ln V 2010 MD,USA = the log of the value of Vanilla imports from Madagascar to the USA in 2010;

ln V 2010 Other,USA = the log of the value of Vanilla imports from another country to the USA in 2010;

ln V 2010 MD,EU = the log of the value of Vanilla imports from Madagascar to the European Union in 2010 and;

ln V 2010 Other,EU = the log of the value of Vanilla imports from another country to the European Union in 2010.

This operation allows for changes in demand in markets irrelevant to suspension of AGOA to be excluded from our estimation. For factory-level changes, DIDID cannot be applied and its estimation, based on DID, is susceptible to possible violation of the assumption mentioned earlier. Complete differences in characteristics between control and treatment groups, namely exporters to the USA and those to other markets are controlled.

Following are the hypotheses of this study:

➢ H1: Political instability affects negatively Madagascar vanilla exports to USA and EU markets in 2009.

➢ H2: Suspension of AGOA deteriorates Madagascar vanilla export to USA.

4. Research Findings and Interpretation

The main objective of the current study is to test the hypothesis that the political instability affects negatively Madagascar vanilla exports to USA and EU markets. The vanilla exports from Madagascar to the USA and EU markets decreased 4.9% in 2008, and this reduction reached significantly 18.0% in 2009 and 38.5% in 2010 [23] . The reduction was much greater for vanilla exports to the USA, with a 74.0% reduction following to the suspension of AGOA in 2010 due to the political crisis in Madagascar. In contrast, the vanilla exports to the EU markets noticed a significant growth of 28.0% in 2011. We use the world export trend as a control in order to separate the impact of the political crisis from overall changes in vanilla exports. The estimation model is shown as follows:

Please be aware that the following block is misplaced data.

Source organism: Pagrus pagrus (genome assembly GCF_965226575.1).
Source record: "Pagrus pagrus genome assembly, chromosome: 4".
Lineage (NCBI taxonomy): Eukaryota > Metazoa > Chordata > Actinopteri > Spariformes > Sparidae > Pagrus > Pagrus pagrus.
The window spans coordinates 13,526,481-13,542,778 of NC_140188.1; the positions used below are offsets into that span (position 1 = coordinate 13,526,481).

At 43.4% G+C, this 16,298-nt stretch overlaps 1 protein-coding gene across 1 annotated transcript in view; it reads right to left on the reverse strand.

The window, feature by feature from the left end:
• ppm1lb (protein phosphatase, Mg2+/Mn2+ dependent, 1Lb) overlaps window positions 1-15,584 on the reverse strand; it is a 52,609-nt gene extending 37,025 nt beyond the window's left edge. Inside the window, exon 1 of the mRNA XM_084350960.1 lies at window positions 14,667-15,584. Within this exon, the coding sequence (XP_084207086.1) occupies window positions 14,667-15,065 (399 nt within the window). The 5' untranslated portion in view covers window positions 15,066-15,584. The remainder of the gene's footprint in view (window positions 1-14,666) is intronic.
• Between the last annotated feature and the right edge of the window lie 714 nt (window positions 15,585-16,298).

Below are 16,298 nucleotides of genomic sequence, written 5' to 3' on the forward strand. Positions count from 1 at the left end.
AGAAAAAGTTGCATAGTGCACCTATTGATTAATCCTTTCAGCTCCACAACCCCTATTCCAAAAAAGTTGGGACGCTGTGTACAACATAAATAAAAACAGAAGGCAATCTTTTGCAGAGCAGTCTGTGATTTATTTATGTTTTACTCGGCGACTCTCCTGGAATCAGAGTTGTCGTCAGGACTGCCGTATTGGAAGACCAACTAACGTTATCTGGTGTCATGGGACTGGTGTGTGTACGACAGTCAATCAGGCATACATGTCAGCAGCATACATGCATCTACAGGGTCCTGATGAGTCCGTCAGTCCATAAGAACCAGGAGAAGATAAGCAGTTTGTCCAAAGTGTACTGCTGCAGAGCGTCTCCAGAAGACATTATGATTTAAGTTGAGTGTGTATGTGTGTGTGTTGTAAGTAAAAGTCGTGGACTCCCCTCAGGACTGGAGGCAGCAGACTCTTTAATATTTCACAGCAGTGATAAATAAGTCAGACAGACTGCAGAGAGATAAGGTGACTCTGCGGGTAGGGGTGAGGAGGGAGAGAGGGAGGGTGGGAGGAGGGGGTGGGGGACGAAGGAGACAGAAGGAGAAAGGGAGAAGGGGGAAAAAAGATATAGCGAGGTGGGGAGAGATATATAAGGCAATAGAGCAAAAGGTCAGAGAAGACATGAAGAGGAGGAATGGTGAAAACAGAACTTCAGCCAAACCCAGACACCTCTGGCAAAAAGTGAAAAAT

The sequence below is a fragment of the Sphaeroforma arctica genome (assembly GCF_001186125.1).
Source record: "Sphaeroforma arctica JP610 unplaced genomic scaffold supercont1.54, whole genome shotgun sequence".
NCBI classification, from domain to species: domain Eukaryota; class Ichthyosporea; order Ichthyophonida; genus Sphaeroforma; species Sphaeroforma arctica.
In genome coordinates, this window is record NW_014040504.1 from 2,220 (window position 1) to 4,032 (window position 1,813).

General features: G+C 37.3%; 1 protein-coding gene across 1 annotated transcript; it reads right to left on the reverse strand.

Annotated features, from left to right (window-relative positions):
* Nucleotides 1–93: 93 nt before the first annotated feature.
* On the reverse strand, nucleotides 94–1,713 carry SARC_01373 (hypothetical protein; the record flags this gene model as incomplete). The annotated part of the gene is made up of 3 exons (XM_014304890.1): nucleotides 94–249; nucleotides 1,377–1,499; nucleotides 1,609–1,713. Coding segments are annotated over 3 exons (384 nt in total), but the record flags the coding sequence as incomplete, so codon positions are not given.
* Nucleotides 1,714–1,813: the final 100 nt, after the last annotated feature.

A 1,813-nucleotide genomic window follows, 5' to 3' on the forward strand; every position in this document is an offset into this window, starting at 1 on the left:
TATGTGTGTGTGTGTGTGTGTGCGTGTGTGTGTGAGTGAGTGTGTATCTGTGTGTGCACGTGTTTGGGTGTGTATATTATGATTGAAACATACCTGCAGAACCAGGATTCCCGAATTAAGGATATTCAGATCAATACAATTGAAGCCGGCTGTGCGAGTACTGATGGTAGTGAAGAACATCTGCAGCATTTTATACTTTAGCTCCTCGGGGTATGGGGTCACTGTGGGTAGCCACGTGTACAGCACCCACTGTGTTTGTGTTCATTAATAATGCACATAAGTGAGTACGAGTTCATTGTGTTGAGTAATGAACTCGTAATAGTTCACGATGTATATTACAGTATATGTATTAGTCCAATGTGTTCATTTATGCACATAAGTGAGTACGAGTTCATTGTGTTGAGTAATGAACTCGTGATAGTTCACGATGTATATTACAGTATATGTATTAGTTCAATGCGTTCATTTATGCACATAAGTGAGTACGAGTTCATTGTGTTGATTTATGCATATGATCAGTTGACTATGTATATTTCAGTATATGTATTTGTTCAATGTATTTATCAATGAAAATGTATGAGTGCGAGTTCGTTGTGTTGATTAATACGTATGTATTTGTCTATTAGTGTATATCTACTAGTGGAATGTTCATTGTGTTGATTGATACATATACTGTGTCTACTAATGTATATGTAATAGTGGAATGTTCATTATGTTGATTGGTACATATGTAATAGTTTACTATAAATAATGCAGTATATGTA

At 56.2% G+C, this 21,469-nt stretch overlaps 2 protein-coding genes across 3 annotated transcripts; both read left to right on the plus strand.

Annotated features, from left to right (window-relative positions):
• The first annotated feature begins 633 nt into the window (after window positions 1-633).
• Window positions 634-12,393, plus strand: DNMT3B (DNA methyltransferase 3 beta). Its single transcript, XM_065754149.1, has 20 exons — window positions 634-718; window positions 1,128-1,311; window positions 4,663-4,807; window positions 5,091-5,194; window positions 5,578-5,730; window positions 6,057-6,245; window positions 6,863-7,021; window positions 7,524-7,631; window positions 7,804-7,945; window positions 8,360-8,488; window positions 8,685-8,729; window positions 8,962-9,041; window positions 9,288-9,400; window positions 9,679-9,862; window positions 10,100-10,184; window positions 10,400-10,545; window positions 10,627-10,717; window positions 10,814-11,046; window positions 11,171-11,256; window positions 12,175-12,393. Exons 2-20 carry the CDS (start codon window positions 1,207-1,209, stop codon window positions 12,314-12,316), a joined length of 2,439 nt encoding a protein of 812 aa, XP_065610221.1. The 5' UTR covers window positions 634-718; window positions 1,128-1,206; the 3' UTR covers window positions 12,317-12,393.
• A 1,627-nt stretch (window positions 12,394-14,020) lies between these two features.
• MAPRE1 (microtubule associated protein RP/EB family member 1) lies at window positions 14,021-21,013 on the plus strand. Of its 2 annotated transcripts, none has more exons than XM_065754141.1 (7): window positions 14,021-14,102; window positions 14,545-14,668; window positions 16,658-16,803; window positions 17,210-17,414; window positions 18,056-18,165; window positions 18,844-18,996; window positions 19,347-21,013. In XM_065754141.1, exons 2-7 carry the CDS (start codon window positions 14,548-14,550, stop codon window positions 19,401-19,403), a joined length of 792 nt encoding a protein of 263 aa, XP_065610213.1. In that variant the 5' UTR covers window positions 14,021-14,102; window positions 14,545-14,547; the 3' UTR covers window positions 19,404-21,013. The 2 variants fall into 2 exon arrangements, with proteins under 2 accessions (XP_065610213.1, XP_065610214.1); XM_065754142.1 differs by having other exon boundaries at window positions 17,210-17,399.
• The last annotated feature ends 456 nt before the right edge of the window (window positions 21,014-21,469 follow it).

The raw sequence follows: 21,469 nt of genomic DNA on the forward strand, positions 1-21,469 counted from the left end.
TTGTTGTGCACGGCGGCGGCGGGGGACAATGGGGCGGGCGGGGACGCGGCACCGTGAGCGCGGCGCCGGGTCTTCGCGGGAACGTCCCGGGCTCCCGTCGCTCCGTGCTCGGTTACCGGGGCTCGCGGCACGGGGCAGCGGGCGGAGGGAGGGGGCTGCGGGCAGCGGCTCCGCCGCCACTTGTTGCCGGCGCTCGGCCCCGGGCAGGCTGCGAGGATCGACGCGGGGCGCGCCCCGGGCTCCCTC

ln V v , x , m , t = α 0 + α 1 Crisis x , t + β year t + Vanilla Country Market v , x , m . (2)


lnV = represents the log of the value of Vanilla imports in the USA or EU markets at the six-digit different quality of vanilla in the Harmonized System (HS);

Crisis = a dummy variable and takes one for imports from Madagascar after 2009;

Year = a dummy for a set of years;

Vanilla*country*market = represents the fixed effect, and v, x, m, and t indicate respectively a product at the six-digit level, country, market, and time1.